The MP has frequently used his TikTok account to discuss the goverment’s policies on refugees.
Former culture secretary Nadine Dorries joined TikTok in March last year and has over 10,000 followers.
There are snippets from her TV appearances, along with her answering questions from other users about her job, as well as recommendations on which art gallery to visit.
Her most popular video has 40,000 views and was in response to a question from another TikToker who asked if she was still against same-sex marriage. In the clip, Dorries described voting against same-sex marriage as one of her “biggest regrets”.
Another popular video from last year featured Ms Dorries explaining the Online Safety Bill and even featured the MP doing a mic-drop.
However, Ms Dorries has not used the app since July last year.
The Conservative MP for Bishop Auckland Dehenna Davison has over 3,000 followers on her TikTok account.
Her most recent video features footage from a speech Ms Davison gave in Parliament about LGBT rights, before it cuts to the MP standing in front of the LGBT flag discussing the ban on conversion therapy in the UK, accompanied by background music by Taylor Swift.
Ms Davison’s posts mainly feature her media appearances and show her carrying out her work as an MP.
With 440,00 followers and 7.3 million likes, Labour MP Zarah Sultana is one of the more popular MPs on TikTok.
Her posts mainly feature footage of her speeches in Parliament or her media appearances. But the MP for Coventry South occasionally provides an insight into her life outside politics, posting videos of family weddings and football matches.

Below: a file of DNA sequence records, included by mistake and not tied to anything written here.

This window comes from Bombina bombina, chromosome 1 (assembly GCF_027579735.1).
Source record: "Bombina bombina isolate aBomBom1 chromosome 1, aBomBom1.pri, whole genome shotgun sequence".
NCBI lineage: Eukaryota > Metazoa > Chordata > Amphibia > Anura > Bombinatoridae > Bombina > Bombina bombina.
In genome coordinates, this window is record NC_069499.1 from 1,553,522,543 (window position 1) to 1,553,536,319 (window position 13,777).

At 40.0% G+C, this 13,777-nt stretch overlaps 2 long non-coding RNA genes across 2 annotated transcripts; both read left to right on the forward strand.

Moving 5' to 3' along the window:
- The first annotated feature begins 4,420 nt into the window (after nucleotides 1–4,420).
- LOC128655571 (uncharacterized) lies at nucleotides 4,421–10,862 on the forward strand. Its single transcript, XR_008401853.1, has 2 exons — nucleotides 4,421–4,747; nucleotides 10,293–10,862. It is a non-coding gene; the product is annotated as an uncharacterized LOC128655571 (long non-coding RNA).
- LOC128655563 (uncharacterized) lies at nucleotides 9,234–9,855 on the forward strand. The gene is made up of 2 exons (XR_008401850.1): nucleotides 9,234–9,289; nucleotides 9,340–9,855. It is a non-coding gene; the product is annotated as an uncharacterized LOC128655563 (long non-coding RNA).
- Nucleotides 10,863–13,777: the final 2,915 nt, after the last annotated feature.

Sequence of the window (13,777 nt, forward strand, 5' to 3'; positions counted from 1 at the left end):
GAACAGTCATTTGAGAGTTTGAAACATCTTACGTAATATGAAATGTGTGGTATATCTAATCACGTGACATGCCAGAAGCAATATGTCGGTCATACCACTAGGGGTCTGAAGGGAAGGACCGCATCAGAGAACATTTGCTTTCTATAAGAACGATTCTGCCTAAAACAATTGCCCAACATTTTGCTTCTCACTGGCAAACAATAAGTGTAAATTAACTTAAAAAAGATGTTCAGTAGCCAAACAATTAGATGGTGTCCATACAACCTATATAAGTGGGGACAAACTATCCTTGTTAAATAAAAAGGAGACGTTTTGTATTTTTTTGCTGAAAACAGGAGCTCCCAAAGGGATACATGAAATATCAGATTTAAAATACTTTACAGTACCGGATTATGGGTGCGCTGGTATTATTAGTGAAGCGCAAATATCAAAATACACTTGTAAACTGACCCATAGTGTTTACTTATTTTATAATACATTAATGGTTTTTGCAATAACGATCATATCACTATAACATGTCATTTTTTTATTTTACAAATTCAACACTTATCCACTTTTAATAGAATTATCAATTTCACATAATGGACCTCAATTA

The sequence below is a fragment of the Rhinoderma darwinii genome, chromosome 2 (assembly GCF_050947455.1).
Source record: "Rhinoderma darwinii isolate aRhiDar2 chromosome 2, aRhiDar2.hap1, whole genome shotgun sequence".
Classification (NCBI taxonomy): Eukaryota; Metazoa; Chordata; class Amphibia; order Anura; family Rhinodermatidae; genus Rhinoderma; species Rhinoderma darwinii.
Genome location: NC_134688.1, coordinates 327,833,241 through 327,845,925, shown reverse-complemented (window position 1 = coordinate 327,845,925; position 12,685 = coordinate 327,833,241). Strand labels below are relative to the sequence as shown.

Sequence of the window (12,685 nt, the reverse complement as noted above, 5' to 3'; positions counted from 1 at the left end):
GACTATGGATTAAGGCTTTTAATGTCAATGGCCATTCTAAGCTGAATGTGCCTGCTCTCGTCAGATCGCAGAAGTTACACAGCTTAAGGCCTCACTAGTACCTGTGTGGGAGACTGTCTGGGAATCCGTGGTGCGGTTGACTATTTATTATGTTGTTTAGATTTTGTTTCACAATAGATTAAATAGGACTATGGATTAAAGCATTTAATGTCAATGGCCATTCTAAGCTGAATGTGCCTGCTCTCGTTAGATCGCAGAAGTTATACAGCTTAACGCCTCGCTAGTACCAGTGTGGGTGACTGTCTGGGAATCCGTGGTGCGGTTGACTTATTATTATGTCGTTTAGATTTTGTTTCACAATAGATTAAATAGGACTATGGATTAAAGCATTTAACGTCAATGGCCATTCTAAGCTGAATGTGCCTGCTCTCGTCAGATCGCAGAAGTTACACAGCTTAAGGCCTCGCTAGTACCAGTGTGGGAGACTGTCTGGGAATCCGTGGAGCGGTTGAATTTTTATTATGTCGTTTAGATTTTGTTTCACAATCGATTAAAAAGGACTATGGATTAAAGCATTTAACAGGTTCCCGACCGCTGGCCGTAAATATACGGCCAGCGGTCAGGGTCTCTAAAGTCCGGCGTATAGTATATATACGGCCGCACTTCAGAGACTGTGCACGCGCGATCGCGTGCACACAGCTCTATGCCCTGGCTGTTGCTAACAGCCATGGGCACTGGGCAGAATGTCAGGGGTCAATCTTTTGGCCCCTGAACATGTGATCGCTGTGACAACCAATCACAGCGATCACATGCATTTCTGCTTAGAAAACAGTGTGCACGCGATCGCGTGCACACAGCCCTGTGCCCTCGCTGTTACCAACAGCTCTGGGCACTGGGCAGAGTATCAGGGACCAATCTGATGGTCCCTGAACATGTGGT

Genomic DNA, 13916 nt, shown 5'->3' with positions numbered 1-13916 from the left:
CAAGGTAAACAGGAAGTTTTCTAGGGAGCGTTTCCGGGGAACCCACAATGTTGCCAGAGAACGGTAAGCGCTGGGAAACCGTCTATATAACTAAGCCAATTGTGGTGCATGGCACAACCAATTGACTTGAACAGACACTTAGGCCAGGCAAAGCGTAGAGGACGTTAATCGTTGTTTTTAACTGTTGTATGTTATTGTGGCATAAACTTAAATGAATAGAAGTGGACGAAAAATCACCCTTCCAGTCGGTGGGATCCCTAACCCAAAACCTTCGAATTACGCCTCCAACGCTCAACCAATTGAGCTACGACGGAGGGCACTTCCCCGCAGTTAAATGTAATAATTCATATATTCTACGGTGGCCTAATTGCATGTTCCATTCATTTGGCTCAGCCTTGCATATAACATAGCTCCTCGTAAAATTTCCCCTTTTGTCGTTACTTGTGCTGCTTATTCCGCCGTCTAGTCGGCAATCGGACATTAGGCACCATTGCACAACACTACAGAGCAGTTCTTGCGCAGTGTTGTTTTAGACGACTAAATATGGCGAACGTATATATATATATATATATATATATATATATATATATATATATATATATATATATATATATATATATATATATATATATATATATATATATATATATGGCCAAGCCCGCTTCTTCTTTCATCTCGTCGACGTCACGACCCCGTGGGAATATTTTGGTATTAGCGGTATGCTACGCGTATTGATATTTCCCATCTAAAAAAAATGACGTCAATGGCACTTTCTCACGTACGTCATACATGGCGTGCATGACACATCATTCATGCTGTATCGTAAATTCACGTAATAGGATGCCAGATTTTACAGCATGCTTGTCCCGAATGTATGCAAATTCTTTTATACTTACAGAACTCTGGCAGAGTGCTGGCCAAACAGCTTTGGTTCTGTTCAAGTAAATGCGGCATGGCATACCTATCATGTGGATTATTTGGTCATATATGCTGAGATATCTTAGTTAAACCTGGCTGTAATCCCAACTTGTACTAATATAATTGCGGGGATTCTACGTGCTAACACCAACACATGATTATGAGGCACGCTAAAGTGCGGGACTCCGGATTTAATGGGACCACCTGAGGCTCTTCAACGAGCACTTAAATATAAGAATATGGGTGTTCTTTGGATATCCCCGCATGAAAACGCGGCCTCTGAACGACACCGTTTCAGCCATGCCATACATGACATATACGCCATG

The UK’s youngest MP, Nadia Whittome, boasts 46,000 followers on TikTok.
The Labour MP recently posted a video expressing support for Gary Lineker after he was suspended from Match of the Day in an impartiality row with the BBC after comparing the language used to launch a new asylum policy with 1930s Germany.
Ms Whittome posted: “Gary Lineker was right about asylum seekers”.
The Labour MP also shares videos of time spent with family and friends on her TikTok account.
Dr Luke Evans
Dr Luke Evans, the MP for Hinckley and Bosworth 42,000 followers on the platform.
He shares his day-to-day life representing his constituents and reposts clips from appearances in the Commons and on TV, as well as videos about his body image campaign.
He regularly replies to comments from viewers and provides explanations on a range of political processes – his most popular video at over 700,000 views is where he explains why MPs slouch in the Commons.
Marco Longhi, Conservative MP for Dudley North, has over 3,000 followers and is a regular on TikTok.
His posts range from clips from the Commons, a day in the life of an MP, enjoying some gelato and sharing his anger at Oxford University students “cancelling the Queen” for wanting to remove her portrait.
But Longhi’s most popular video which has 93,000 views is a response to Labour’s Zarah Sultana wanting to implement a four-day working week. He posted a rehearsed skit with fellow Tory MPs who questioned: “Does that mean Labour MP’s will have to work two extra days per week?”